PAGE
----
Thursday, March 18, 2010
Beyond All These Things
"Beyond all these things, put on love which is the perfect bond of unity." Colossians 3:14
Our final verse gives us the ingredient which is essential and even foundational to the Christian life: love. Notice that Paul tells the church in Colossae to "put on love," as if it were a piece of clothing. But godly love does not come naturally to any of us.
"But wait, Kristen! I might be selfish with my husband, and even with my friends, but I am a mother. I know real, sacrificial love!"
You might think that a mother's love for her children is sacrificial - the "you before me" kind of love, but in truth, even mothers are naturally self-preserving rather than self sacrificing. Don't you remember the delivery? That panicky feeling that you might not survive? Be honest now...at times it's difficult to think about the baby during hard labor. I can remember Dave trying to encourage me by saying, "Hang in there. It's almost here!" ("It" because back then we didn't know ahead of time the sex of the baby.) And I was thinking, "What in the world is he talking about? I'm dying here!"
Need more examples? Every late night feeding, did you have a great attitude? Or were you a bit miffed that he didn't even wake up to the crying baby and you were the only one in the house who was deprived of a good night's sleep? Oh, I am sure there were those warm, fuzzy feedings where soft music was playing by a dim light, with you in the rocking chair, softly humming a hymn and thanking the Lord for the precious gift of life, but the norm was a tired, grumpy, "I-can't-believe-he-needs-to-eat-again!" attitude that got you through the feeding but didn't necessarily create a Kodak moment.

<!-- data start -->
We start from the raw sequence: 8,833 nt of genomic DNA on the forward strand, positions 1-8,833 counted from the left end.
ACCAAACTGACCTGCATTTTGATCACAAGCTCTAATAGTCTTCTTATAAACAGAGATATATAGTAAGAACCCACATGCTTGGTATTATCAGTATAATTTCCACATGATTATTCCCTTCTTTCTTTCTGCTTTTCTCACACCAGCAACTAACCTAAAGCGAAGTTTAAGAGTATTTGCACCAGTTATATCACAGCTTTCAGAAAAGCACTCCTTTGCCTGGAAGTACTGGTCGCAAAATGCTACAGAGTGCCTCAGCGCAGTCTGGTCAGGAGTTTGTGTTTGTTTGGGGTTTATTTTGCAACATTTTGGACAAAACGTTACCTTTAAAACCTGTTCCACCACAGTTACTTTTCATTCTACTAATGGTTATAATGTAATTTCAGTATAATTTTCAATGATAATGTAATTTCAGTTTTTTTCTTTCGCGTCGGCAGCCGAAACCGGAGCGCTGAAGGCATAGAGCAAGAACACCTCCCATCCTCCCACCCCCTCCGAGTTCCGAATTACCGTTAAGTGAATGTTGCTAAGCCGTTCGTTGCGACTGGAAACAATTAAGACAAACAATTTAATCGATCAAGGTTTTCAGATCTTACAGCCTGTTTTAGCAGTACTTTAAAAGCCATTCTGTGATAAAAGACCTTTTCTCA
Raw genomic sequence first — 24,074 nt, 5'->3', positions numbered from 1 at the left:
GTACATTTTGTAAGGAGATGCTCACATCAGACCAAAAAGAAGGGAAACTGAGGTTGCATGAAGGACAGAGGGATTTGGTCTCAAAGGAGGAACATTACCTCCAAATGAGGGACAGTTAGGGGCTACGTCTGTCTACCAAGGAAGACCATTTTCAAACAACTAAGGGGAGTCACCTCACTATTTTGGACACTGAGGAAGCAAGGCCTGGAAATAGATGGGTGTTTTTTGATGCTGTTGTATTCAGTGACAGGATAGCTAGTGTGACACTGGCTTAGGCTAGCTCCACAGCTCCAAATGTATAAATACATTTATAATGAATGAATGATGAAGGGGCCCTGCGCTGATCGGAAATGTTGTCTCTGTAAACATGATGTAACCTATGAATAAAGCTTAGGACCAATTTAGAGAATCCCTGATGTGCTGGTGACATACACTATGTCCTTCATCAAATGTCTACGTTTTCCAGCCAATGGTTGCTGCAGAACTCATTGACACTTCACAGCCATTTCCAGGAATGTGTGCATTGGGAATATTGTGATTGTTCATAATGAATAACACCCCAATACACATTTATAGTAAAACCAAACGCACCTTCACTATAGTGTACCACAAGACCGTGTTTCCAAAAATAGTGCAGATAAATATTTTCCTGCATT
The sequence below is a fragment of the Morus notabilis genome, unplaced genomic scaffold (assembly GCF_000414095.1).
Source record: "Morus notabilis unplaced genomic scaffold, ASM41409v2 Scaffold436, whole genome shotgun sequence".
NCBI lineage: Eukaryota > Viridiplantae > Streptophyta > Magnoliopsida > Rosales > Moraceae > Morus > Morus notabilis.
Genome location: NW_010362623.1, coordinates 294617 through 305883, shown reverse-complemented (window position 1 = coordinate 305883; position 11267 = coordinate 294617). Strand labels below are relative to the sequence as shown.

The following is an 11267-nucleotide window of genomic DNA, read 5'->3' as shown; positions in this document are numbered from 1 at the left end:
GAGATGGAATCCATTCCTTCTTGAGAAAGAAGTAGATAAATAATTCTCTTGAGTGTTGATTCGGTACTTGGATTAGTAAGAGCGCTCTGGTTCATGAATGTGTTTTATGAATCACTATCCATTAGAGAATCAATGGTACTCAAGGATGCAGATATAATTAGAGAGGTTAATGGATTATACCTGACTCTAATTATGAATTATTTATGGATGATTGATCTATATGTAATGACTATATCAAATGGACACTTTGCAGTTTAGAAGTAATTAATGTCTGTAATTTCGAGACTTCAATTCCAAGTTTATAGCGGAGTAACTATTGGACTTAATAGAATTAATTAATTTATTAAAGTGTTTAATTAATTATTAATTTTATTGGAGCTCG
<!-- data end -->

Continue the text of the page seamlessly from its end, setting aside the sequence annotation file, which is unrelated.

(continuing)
Or maybe your self-preserving flesh flared its ugly head when you sat at that first AYSO soccer game and your precious little goal scorer didn't play where you thought he should play. Or didn't get as much playing time as you thought he should. Or sat on the field picking at the grass with the shirt over his head instead of engaging in the animalistic, aggressive, score-score-score method of soccer that you had taught him. The feelings that boiled within, were they sacrificial? Or were they more self-preserving? Was your pride bruised?
Do you do your child's science projects because you want the tender experience of building an electrical system, complete with bells, whistles and flashing lights, that can be run on a potato with your child? Or is it so that when you walk through the classroom during the science fair, you can hear the oohs and ahhs of the other jealous parents that your child is such a genius? Is that sacrificial or self-preserving?
I think you get my drift. Even in the most personal relationship between a mother and child, our sinful, fleshly, self-preserving character shines through. We might disguise it well, but it still lives there.
So Paul tells us to "put on love." You can't put something on that you don't own. I went to my children's schools basketball game last night - playoff tournament - and an email from the school instructed everyone to wear green. I don't have anything that is green. Sad, I know, but you can't put on something that you don't have. Thankfully, Dave had a lovely, puke green sweater that I wore and yes, it was very attractive.
But again, you need to have love to be able to put it on. Where do you get sacrificial, godly, "you before me" love? From God. He not only examples it for us, but He gives it to us so that we can share it with others. When you give love to someone, it's not your love you give, it's God's love. He has enabled you to love in the same self-sacrificial manner in which He loved you. Without Him, that type of love is impossible.
So the call to put on love is a very real and practical instruction. Go to your closet, find that green sweater and put it on. If you're struggling to love someone the way you know God would have you love, you need to get into the Word and be reminded that you actually have a closet full of love to wear and to give away. Don't reach deep inside yourself and try to do this alone. Let the One who is the source of love provide you with the resources and the motivation to put the needs of others before yourself. Every time you put on love and give it to someone else, every time you turn off your self-preservation mode and sacrificially meet the needs of someone else, you are being the hands of God to that person. It's not you, but it's Him. And as John the Baptist said, "I must decrease. He must increase," the more we act in love, the less we look like ourselves and the more we look like Him.
So as you start to look at our final memory verse start by going to your Heavenly Father and asking Him to show you just how much love you actually have to give. Go to Him because He's the only One Who carries it in your size.